Glaucoma is the second leading cause of legal blindness in white women, but the #1 cause of blindness in African-American women. That’s one reason researchers chose a population of African-American women to study the effects of fruit and vegetable consumption on glaucoma risk. But, the other reason is because they were specifically interested in foods with the highest concentration of those eye-protecting phytonutrients like zeaxanthin—kale and collard greens. But, you’d be lucky if you could find one in ten white people eating even a single serving a month, whereas that was a no-brainer for African-Americans.

What’d they find? Well, as I’ve stressed over the years, all fruits and vegetables are not the same. Whether you hardly ever ate bananas, or had one or more bananas every day, didn’t seem to matter much. But, eating a couple oranges every week was associated with dramatically lower risk. Not orange juice, though. You can drink orange juice every day, and it didn’t seem to matter. A similar finding with peaches; fresh peaches seemed to work, but canned peaches didn’t.

Similarly, vegetables in general, as a catch-all term, didn’t seem to matter. For example, whether you ate a green salad twice a week, once a week, or zero times a week didn’t seem to matter when it came to reducing glaucoma risk. But, you know how pitiful most people’s salads are.

Here’s the kale and collard greens. Check it out. Just two or three servings a month was associated with half the risk of glaucoma, compared to once a month or less. White people, take note, as you may need it even more. The lighter our eye color, the more greens we need to eat. Blue eyes let 100 times more light through, so people with blue or gray eyes appear significantly more vulnerable to damage compared to brown or black, with green and hazel somewhere in the middle.

It’s interesting; carrots appeared to be less protective in black women compared to white women. They suggest it could be differences in food preparation methods. Perhaps the African-American subjects tended to eat carrots raw, limiting the absorption of certain nutrients, while they chopped and prepared their collard greens with oil, making the nutrients more bioavailable—because the absorption of carotenoid phytonutrients depends on the presence of fat, which is why I encourage people to eat nuts or seeds with their greens; a little tahini sauce, or something.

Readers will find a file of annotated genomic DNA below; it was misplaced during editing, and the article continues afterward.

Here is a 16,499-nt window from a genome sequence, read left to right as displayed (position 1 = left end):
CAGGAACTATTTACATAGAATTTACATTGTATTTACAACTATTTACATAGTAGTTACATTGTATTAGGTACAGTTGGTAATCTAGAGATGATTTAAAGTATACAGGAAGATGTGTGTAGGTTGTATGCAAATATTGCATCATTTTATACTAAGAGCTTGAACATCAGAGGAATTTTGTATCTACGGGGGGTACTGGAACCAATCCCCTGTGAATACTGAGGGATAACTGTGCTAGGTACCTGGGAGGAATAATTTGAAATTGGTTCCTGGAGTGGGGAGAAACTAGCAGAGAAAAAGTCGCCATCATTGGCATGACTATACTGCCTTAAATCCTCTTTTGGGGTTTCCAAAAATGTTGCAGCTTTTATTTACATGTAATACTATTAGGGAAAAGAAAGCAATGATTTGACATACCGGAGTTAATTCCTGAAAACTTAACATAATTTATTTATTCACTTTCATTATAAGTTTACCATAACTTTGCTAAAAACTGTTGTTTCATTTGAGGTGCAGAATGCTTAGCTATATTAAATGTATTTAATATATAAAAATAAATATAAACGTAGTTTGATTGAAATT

Why not just take a zeaxanthin pill? Well, we don’t know what exactly it is in these wonderful foods that’s working their wonders, so it may be better to just recommend folks eat them, rather than supplements. In fact, people that take calcium or iron supplements may be doubling, quadrupling, or septupling their odds of glaucoma. Better to just get most of our nutrients from produce, not pills.

Please consider volunteering to help out on the site.

Images thanks to Community Eye Health via flickr. Thanks to Ellen Reid for her image-finding expertise, and Jeff Thomas for his Keynote help.

Nota del Doctor

I demonstrated the not-all-fruits-and-veggies-are-the-same motif recently in my video How to Reach the Antioxidant “RDA”

I explored the fat-enhanced absorption of carotenoid phytonutrients in Forego Fat-Free Dressings?

Don’t eggs also have zeaxanthin? Find out how much in Egg Industry Blind Spot.

I wish there were more studies on under-represented minorities. I’ve covered a few, such as Preventing Breast Cancer by Any Greens Necessary, but am constantly on the lookout for more.

The only other video I’ve done on glaucoma is Prevent Glaucoma & See 27 Miles Farther, though I have a video coming up soon on treating the disease: Dietary Treatment of Glaucoma. Next, however, is macular degeneration: Dietary Prevention of Age-Related Macular Degeneration.

If you haven’t yet, you can subscribe to my videos for free by clicking here.